Comparing GIF Creation Options

In February of 2017, I found my niche in the online #edtech world – and a new passion – creating #eduGIF’s.  In the time since then, I’ve been asked dozens, if not hundreds, of times how I create them.  Here I’ll dive into 1) a little background on what I do & why I use the tool I use and 2) other options to consider. Continue reading Comparing GIF Creation Options

Screencastify for Feedback

I’ve done a number of posts about Screencastify, but recently I was reading a blog post that presented an idea that I had not previously thought of.  In it, the author talks about using a screencasting tool to give both visual and auditory feedback on a student’s work.  It seems to me that this would be so much more useful for a student than just comments on the doc.  Plus they’d be more likely to view it.

Add in the ease of use with Screencastify – quickly sharing in Google Drive – and you’ve got a win-win.  Below is a GIF I made to share the process.  In the GIF, I am giving (fake) feedback on a Google Doc, but it could be anything.  I could even show how it falls on a rubric within the video!

You could even have students give each other feedback this way!

One last note – if you start doing this regularly, you could create one folder in your Drive for each of your students and then drag the videos into those folders for the students to view.

Screencastify for Feedback Animation

Screencasts in Math Class

Years ago, as a middle school math teacher, I had a dilemma.  My 51 minute math classes had been shortened to 43 minutes.  As any teacher knows, this is a big deal.  After wrestling with a lot of ideas for how to handle here’s what I landed on:

Each day, during my planning period, I pressed record in a screencasting program called Jing, stepped up to the SmartBoard and went over the day’s homework as if my class was there.  (I’m sure I looked like I had lost my marbles to any passerby) I did it quickly, forcing myself to keep it under 5 minutes.  Any longer would mean 2 things: my assignment was too long and I was using to much class time to explain content that my students had already done.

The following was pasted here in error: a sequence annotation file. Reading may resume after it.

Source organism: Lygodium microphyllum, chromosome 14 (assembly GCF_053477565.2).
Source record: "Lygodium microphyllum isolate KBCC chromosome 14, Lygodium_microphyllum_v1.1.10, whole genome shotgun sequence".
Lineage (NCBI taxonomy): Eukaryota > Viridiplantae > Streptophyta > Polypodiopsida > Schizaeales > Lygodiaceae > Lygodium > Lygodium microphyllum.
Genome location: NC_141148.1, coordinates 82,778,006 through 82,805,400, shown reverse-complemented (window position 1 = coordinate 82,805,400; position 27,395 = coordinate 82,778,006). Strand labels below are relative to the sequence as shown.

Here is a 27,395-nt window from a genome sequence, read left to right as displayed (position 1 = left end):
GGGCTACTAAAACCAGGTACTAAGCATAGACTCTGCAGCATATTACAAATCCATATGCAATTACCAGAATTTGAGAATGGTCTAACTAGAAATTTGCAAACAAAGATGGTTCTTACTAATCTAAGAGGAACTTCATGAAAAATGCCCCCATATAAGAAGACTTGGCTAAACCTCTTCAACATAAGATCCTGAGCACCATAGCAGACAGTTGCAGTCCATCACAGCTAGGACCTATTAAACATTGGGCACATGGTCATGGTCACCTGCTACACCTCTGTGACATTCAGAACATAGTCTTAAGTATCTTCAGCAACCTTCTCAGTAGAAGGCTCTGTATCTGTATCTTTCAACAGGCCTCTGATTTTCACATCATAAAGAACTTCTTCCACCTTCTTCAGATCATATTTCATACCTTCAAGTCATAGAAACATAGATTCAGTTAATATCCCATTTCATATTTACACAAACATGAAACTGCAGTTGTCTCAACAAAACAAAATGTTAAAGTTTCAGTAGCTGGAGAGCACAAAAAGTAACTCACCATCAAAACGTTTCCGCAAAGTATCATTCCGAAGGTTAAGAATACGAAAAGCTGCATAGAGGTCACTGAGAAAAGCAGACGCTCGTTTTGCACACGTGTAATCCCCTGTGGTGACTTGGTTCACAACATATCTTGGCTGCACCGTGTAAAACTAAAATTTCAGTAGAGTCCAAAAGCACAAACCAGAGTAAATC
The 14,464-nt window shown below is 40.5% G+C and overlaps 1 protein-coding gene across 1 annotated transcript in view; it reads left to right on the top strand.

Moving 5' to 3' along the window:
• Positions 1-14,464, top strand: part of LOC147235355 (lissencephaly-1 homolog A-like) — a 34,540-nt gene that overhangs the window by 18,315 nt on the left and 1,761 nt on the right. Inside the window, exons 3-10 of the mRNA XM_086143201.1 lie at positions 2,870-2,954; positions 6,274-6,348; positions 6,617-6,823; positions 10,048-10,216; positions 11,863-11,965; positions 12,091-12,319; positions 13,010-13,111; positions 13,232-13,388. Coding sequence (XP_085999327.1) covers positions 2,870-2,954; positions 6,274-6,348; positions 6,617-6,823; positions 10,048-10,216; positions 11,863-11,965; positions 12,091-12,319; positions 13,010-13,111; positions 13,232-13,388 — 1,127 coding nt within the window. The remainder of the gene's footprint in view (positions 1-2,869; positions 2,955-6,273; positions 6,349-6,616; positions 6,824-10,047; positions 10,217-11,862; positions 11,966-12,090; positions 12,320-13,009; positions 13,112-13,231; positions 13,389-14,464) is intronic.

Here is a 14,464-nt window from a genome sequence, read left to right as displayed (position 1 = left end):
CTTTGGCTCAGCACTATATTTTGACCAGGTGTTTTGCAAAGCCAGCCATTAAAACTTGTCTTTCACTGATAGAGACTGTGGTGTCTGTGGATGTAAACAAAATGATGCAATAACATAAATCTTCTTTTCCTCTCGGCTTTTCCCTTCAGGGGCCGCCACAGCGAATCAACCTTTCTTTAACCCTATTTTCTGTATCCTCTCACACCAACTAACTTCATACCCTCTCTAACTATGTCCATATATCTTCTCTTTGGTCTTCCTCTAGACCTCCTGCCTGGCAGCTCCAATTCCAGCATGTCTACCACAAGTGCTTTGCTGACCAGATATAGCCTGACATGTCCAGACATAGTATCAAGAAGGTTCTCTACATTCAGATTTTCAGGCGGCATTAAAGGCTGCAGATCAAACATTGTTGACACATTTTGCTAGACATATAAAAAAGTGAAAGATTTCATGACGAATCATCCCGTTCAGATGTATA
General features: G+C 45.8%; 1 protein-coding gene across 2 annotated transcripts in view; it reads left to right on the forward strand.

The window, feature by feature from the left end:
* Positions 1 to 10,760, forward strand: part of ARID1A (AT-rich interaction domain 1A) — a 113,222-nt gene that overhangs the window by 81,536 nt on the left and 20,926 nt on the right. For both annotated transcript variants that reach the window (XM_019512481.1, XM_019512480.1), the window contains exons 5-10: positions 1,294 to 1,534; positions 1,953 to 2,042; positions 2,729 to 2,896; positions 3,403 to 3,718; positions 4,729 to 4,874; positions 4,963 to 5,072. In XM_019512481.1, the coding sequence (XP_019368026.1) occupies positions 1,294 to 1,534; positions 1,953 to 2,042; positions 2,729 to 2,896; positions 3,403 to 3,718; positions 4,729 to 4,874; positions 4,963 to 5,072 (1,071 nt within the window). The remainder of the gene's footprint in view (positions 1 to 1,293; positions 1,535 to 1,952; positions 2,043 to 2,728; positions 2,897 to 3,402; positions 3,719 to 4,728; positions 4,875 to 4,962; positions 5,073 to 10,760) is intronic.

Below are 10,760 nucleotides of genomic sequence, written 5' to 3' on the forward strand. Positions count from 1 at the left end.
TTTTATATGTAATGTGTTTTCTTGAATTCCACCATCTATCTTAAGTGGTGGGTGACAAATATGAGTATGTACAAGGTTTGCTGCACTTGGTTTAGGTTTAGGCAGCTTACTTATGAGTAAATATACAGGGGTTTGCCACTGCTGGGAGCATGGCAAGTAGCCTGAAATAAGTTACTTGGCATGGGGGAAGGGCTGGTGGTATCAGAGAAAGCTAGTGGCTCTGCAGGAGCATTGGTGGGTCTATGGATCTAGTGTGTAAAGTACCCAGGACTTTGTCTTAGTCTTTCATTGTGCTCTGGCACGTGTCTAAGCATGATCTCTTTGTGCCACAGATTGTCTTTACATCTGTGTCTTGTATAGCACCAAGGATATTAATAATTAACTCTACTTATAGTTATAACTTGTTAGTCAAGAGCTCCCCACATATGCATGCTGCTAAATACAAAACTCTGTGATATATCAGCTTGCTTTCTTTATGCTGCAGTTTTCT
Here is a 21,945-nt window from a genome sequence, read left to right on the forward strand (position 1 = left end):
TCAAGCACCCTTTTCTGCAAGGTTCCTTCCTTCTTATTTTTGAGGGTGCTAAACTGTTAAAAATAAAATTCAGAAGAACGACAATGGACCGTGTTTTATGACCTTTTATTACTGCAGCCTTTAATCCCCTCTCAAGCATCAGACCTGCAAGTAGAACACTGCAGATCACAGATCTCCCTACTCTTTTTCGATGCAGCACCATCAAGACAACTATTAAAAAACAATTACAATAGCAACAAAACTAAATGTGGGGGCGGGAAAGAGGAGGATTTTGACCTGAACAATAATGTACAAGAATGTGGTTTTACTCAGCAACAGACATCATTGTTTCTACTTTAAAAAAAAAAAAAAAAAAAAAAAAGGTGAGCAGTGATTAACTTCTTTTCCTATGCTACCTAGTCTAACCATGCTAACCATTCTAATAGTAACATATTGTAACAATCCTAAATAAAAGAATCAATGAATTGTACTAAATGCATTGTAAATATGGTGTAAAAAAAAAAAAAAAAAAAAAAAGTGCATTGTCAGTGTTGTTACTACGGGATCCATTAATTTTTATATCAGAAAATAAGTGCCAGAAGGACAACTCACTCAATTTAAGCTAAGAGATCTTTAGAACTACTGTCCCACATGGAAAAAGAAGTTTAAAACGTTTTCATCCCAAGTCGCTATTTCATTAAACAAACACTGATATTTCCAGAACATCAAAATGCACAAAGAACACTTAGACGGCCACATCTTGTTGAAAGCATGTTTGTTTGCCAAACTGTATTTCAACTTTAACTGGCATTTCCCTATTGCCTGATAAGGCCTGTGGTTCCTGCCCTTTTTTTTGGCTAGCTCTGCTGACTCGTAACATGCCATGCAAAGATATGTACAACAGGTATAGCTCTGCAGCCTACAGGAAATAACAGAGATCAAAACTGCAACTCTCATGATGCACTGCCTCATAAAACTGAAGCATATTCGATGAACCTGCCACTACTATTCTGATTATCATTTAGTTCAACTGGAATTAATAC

The next day, I would play that video while taking attendance, checking to see who did their homework and meeting with any students who had been absent.  This allowed me to combine two sets of things that I had previously done–going over the homework and doing the beginning of class teacher stuff–at once.  It made up for those 8 lost minutes, and then some.

Nowadays, my philosophies about homework and classrooms where all students are doing the same thing at the same time has changed, so I wouldn’t repeat this format.  However, I think these recordings would still be valuable in a blended learning setting.  When students finish certain assignments, they could view the videos to self-assess and learn more.  Learning Management Systems and websites really open up the possibilities on this.

Here’s a sample of one of these videos: